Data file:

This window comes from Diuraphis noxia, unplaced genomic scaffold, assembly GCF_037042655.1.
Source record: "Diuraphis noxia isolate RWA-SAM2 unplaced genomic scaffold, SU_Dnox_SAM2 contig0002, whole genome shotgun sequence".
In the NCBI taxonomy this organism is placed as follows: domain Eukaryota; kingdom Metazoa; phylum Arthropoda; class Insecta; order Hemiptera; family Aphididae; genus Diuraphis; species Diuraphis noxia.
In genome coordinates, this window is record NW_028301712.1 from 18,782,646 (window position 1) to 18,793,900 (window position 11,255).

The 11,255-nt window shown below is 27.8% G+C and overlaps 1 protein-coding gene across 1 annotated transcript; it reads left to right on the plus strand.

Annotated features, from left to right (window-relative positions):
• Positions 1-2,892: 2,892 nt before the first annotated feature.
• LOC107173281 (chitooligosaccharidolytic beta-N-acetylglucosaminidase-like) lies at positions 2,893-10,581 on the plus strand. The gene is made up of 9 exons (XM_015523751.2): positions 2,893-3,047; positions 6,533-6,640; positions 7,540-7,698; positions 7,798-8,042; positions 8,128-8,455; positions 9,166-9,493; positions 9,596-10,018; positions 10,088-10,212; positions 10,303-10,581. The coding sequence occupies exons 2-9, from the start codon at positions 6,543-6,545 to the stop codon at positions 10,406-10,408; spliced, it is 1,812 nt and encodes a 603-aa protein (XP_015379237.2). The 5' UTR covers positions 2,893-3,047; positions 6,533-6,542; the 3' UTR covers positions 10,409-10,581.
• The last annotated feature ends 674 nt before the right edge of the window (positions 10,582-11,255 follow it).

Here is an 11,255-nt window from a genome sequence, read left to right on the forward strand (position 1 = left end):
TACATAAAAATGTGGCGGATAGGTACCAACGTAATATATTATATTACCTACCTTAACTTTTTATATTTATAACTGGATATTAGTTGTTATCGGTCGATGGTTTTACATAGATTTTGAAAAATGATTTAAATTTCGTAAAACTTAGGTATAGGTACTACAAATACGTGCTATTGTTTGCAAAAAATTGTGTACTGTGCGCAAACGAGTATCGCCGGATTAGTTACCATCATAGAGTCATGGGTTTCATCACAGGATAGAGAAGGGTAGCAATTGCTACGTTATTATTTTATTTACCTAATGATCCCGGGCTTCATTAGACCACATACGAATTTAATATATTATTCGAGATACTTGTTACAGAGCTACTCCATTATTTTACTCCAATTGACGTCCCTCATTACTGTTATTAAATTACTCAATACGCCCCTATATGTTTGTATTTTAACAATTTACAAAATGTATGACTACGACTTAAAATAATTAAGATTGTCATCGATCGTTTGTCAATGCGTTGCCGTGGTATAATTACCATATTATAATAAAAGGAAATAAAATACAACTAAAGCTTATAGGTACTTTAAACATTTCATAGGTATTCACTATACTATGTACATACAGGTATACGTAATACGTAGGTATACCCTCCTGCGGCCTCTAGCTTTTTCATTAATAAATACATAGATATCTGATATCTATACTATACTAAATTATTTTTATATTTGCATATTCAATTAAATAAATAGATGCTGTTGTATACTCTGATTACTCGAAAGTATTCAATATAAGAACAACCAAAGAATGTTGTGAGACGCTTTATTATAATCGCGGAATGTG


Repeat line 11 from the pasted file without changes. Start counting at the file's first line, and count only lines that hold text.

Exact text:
TACATAAAAATGTGGCGGATAGGTACCAACGTAATATATTATATTACCTACCTTAACTTTTTATATTTATAACTGGATATTAGTTGTTATCGGTCGATGGTTTTACATAGATTTTGAAAAATGATTTAAATTTCGTAAAACTTAGGTATAGGTACTACAAATACGTGCTATTGTTTGCAAAAAATTGTGTACTGTGCGCAAACGAGTATCGCCGGATTAGTTACCATCATAGAGTCATGGGTTTCATCACAGGATAGAGAAGGGTAGCAATTGCTACGTTATTATTTTATTTACCTAATGATCCCGGGCTTCATTAGACCACATACGAATTTAATATATTATTCGAGATACTTGTTACAGAGCTACTCCATTATTTTACTCCAATTGACGTCCCTCATTACTGTTATTAAATTACTCAATACGCCCCTATATGTTTGTATTTTAACAATTTACAAAATGTATGACTACGACTTAAAATAATTAAGATTGTCATCGATCGTTTGTCAATGCGTTGCCGTGGTATAATTACCATATTATAATAAAAGGAAATAAAATACAACTAAAGCTTATAGGTACTTTAAACATTTCATAGGTATTCACTATACTATGTACATACAGGTATACGTAATACGTAGGTATACCCTCCTGCGGCCTCTAGCTTTTTCATTAATAAATACATAGATATCTGATATCTATACTATACTAAATTATTTTTATATTTGCATATTCAATTAAATAAATAGATGCTGTTGTATACTCTGATTACTCGAAAGTATTCAATATAAGAACAACCAAAGAATGTTGTGAGACGCTTTATTATAATCGCGGAATGTG